The best things to do in London
The return of the newly restored Temperate House is a horticulturalist’s delight. It’s a grade I listed glasshouse, twice the size of Kew’s much-loved Palm House and after a major five-year renovation it’s opened its doors to the public. It’s large enough to hold three Boeing 747s, and is now overflowing with plants from temperate climes. Travel to the north end to visit Encephalartos woodii, a spiky cycad that’s one of the rarest plants in the world. Its kind outlived the dinosaurs, but this is thought to be the last specimen in Europe. Poor woodii.
Everyone knows about the London Underground – it’s one of the wonders of the world. But this city has another underground railway: one that was shrouded in secrecy until recently. The Mail Rail shuttled letters and parcels across the city for nearly eight decades, delivering post through six-and-a-half miles of tunnels. In 2003 it was taken out of service, effectively mothballed. But now the tracks are humming again: a chunk of the line has been opened up to tourists and Londoners as part of the new Postal Museum. Hop aboard the electric train and discover a secret London history.
Ah Padella. You’ve most likely heard of this carb-lovers paradise, which more or less only serves pasta. With a small menu of six antipasti and ten pasta dishes, the whole ‘less is more’ formula has proven immensely successful. Ever since opening in 2016 it has been nearly impossible to get a table without queuing first. Fans of Islington’s hugely popular Trullo (which was Padella owners Tim Sidadatan and Jordan Frieda’s first venture) will recognise some menu items, like the pappardelle with beef shin ragu. Head there instead if you can’t stand the wait.
The V&A has always been a gorgeous institution – but it got all the prettier after the renovation that was unveiled this year. The café’s Gamble Room alone is a glittering Victorian fever dream filled with stained glass windows and big spherical lights. It’s now home to the Sainsbury Gallery, a subterranean space for temporary exhibitions. And then architect Amanda Levete upped the ante by creating the world’s first all-porcelain courtyard with 11,000 handmade tiles. When it catches the sunlight, that ceramic courtyard makes London look like 1960s Rome.
Turning at a leisurely speed of 0.6 miles per hour, the London Eye is more like a graceful pirouette than a spin cycle. Providing astounding views of the skyline and cityscape, many of London’s landmarks are visible from this 135-metre high wheel. See if you can spot Big Ben, Tower Bridge and a tea-sipping Queen at Buckingham Palace. Special packages are also available, which include champagne and chocolates. In fact, if you want a total VIP experience, hire a private capsule and watch the city illuminate as day turns into night.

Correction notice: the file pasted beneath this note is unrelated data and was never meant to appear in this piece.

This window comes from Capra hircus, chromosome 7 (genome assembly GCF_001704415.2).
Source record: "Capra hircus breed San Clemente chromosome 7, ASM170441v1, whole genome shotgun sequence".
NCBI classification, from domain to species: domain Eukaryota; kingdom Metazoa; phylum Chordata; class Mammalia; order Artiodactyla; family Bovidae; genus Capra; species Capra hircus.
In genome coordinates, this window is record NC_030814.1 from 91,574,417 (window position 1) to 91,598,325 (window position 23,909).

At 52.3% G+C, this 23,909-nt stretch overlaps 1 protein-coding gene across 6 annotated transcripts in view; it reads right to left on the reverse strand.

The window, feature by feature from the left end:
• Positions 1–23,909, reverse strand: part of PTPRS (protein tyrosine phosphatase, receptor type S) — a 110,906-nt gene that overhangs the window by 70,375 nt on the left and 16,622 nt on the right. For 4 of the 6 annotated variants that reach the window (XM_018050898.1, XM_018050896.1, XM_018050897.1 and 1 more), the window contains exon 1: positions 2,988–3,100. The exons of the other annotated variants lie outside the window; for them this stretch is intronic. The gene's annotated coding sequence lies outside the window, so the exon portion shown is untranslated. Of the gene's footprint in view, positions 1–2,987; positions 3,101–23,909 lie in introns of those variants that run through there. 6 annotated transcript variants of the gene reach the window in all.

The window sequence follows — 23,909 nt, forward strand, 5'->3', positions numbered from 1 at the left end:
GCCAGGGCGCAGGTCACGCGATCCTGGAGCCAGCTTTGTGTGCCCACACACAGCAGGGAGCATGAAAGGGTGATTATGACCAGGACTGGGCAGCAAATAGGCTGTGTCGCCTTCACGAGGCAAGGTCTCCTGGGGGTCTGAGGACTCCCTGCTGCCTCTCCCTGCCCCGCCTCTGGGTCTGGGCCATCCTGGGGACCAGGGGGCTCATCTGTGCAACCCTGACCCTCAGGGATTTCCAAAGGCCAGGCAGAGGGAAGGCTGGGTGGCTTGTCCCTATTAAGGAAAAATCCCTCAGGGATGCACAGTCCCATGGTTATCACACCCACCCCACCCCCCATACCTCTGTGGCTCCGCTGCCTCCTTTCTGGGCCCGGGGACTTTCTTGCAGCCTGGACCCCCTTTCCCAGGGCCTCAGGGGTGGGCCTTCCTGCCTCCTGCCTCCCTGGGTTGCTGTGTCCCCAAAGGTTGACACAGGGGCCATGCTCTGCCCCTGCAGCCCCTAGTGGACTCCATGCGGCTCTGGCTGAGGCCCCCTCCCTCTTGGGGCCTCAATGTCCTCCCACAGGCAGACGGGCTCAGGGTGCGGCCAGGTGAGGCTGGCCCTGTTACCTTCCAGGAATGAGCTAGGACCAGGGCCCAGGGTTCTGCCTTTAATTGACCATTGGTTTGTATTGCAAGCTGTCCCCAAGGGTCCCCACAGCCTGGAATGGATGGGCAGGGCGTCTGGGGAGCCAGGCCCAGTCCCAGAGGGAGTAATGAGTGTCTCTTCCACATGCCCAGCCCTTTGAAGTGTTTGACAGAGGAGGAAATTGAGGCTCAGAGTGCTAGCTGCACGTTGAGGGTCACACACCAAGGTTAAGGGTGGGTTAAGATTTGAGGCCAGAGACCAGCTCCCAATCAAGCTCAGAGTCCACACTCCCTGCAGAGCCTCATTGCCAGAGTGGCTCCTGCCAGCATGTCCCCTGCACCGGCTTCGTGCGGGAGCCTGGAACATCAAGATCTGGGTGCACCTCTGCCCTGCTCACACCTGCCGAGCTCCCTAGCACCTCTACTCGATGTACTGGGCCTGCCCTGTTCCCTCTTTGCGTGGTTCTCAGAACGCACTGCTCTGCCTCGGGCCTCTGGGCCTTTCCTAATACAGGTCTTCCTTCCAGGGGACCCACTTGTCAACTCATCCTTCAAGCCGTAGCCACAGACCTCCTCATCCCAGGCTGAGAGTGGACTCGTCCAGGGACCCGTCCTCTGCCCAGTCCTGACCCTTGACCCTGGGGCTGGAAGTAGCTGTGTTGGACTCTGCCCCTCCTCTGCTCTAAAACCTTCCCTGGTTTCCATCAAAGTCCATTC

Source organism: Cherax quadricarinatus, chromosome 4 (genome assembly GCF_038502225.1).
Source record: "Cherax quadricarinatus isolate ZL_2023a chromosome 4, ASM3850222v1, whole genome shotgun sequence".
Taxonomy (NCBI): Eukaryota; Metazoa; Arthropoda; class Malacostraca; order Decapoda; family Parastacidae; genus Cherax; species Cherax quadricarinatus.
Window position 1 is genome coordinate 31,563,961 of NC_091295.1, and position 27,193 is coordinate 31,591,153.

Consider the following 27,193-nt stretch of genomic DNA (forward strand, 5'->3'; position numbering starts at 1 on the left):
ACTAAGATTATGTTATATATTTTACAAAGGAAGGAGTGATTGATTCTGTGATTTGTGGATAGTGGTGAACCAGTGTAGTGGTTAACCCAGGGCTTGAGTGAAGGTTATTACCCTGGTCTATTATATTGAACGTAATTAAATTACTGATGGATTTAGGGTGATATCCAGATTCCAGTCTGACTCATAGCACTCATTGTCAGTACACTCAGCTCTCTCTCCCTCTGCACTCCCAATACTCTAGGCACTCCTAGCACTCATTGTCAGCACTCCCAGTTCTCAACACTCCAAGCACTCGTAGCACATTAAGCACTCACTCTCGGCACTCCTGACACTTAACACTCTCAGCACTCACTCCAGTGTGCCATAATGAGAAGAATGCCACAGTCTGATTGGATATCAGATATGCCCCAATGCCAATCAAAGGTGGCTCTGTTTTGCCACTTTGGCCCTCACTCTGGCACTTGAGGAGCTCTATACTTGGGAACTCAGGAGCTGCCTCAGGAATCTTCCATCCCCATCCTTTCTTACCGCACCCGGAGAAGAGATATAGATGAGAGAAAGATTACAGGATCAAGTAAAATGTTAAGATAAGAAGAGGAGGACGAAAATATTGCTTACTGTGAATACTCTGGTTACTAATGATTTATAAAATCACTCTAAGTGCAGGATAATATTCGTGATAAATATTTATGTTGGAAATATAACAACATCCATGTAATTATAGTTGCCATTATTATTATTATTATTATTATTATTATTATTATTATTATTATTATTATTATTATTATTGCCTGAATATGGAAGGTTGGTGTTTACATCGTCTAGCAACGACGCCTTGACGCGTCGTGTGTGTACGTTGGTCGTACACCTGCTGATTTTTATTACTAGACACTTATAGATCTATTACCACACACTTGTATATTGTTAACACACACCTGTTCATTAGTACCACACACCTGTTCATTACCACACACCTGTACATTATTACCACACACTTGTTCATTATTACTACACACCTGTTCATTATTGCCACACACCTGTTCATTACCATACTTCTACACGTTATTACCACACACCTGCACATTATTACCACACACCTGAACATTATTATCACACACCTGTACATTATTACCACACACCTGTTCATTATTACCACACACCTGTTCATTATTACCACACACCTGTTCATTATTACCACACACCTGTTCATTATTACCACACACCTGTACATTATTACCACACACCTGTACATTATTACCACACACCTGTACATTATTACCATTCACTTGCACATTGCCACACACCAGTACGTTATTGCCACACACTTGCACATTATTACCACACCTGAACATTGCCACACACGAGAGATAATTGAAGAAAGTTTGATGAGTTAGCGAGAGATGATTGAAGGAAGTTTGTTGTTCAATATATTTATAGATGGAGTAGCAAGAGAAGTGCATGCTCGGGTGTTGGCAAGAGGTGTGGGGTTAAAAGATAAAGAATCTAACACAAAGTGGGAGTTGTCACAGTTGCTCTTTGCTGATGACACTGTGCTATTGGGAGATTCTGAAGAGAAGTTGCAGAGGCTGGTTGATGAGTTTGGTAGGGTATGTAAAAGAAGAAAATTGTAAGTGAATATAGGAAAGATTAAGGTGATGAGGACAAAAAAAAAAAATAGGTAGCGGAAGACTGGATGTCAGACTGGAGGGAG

They aren’t a constant feature of London’s roads these days, but you can still admire examples of the classic Routemaster bus at these vaults in the bowels of Covent Garden. (And hey, there’s no waiting at the bus stop.) Hop aboard for a taste of what it’s like to navigate London from the driver’s seat of a bus or tube train; kids even get their own fleet of miniature versions to play on. Design buffs should head straight for the classic poster displays.
Can’t choose which London market to visit? Go back to the start at Borough, a market hall with a history going back to the thirteenth century. But it’s far from tired: the place is packed with artisan traders such as Brindisa, Monmouth Coffee Company and Roast Hog. Borough Market is also home to some of the best restaurants and bars in the city, where you can sit outside, beneath the industrial roof, and watch the noise of the vendors wind down for another day. If you’re in for a very late (or early) one, try The Market Porter, which opens at 6am for those working the graveyard shift.
For all the furore surrounding its conception and creation, The Shard has established itself as a timeless London landmark despite being barely a handful of years old. As well as making the city skyline a whole lot spikier than it used to be, it’s an ace place to cop a look at London in all its glory. It’s the tallest building in Western Europe, after all. At the top, where you’ll find public visiting area, The View From the Shard, the tower boasts floor-to-ceiling windows offering amazing views. You’ll be peering out over the city at 244 metres above ground level. It’s as if you’re perched over the city on your own cloud - and it makes for one awesome snap. Say cheese!